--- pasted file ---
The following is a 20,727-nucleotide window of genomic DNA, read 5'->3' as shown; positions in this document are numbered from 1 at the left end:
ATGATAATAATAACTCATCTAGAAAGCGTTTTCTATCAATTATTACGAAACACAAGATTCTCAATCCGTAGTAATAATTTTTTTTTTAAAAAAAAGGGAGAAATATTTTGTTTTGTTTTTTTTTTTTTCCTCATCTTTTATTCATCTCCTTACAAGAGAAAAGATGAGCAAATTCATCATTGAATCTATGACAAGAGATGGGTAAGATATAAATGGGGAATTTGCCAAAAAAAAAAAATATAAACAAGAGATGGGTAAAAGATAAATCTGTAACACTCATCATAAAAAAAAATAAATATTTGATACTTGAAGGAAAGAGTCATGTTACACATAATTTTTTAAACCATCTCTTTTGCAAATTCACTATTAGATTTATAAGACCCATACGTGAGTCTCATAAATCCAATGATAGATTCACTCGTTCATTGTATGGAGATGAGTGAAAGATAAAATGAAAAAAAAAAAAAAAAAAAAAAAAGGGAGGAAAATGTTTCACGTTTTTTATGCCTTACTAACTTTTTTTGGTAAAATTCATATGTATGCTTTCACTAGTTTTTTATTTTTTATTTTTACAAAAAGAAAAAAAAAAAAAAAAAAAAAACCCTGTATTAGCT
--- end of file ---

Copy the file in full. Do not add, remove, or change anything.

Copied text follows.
The following is a 20,727-nucleotide window of genomic DNA, read 5'->3' as shown; positions in this document are numbered from 1 at the left end:
ATGATAATAATAACTCATCTAGAAAGCGTTTTCTATCAATTATTACGAAACACAAGATTCTCAATCCGTAGTAATAATTTTTTTTTTAAAAAAAAGGGAGAAATATTTTGTTTTGTTTTTTTTTTTTTCCTCATCTTTTATTCATCTCCTTACAAGAGAAAAGATGAGCAAATTCATCATTGAATCTATGACAAGAGATGGGTAAGATATAAATGGGGAATTTGCCAAAAAAAAAAAATATAAACAAGAGATGGGTAAAAGATAAATCTGTAACACTCATCATAAAAAAAAATAAATATTTGATACTTGAAGGAAAGAGTCATGTTACACATAATTTTTTAAACCATCTCTTTTGCAAATTCACTATTAGATTTATAAGACCCATACGTGAGTCTCATAAATCCAATGATAGATTCACTCGTTCATTGTATGGAGATGAGTGAAAGATAAAATGAAAAAAAAAAAAAAAAAAAAAAAAGGGAGGAAAATGTTTCACGTTTTTTATGCCTTACTAACTTTTTTTGGTAAAATTCATATGTATGCTTTCACTAGTTTTTTATTTTTTATTTTTACAAAAAGAAAAAAAAAAAAAAAAAAAAAACCCTGTATTAGCT